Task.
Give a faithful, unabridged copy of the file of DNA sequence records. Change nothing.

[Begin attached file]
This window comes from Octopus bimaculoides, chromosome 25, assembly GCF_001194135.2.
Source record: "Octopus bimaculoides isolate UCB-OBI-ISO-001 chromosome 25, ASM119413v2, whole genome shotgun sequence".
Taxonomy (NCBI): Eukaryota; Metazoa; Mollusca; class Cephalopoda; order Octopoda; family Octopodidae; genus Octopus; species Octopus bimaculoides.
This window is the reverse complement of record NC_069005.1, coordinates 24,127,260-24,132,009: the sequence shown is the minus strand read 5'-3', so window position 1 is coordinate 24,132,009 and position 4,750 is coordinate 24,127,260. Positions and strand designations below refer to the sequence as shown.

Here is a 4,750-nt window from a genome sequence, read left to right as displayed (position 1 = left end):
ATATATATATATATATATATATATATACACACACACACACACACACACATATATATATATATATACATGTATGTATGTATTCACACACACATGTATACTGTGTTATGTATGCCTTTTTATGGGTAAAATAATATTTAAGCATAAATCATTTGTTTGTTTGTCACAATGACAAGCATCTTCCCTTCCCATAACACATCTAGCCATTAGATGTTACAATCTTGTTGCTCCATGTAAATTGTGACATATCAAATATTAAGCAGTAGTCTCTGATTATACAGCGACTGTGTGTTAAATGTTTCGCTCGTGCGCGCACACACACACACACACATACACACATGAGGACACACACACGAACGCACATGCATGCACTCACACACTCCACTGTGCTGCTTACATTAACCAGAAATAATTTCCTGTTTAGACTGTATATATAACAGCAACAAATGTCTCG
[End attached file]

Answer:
This window comes from Octopus bimaculoides, chromosome 25, assembly GCF_001194135.2.
Source record: "Octopus bimaculoides isolate UCB-OBI-ISO-001 chromosome 25, ASM119413v2, whole genome shotgun sequence".
Taxonomy (NCBI): Eukaryota; Metazoa; Mollusca; class Cephalopoda; order Octopoda; family Octopodidae; genus Octopus; species Octopus bimaculoides.
This window is the reverse complement of record NC_069005.1, coordinates 24,127,260-24,132,009: the sequence shown is the minus strand read 5'-3', so window position 1 is coordinate 24,132,009 and position 4,750 is coordinate 24,127,260. Positions and strand designations below refer to the sequence as shown.

Here is a 4,750-nt window from a genome sequence, read left to right as displayed (position 1 = left end):
ATATATATATATATATATATATATATACACACACACACACACACACACATATATATATATATATACATGTATGTATGTATTCACACACACATGTATACTGTGTTATGTATGCCTTTTTATGGGTAAAATAATATTTAAGCATAAATCATTTGTTTGTTTGTCACAATGACAAGCATCTTCCCTTCCCATAACACATCTAGCCATTAGATGTTACAATCTTGTTGCTCCATGTAAATTGTGACATATCAAATATTAAGCAGTAGTCTCTGATTATACAGCGACTGTGTGTTAAATGTTTCGCTCGTGCGCGCACACACACACACACACATACACACATGAGGACACACACACGAACGCACATGCATGCACTCACACACTCCACTGTGCTGCTTACATTAACCAGAAATAATTTCCTGTTTAGACTGTATATATAACAGCAACAAATGTCTCG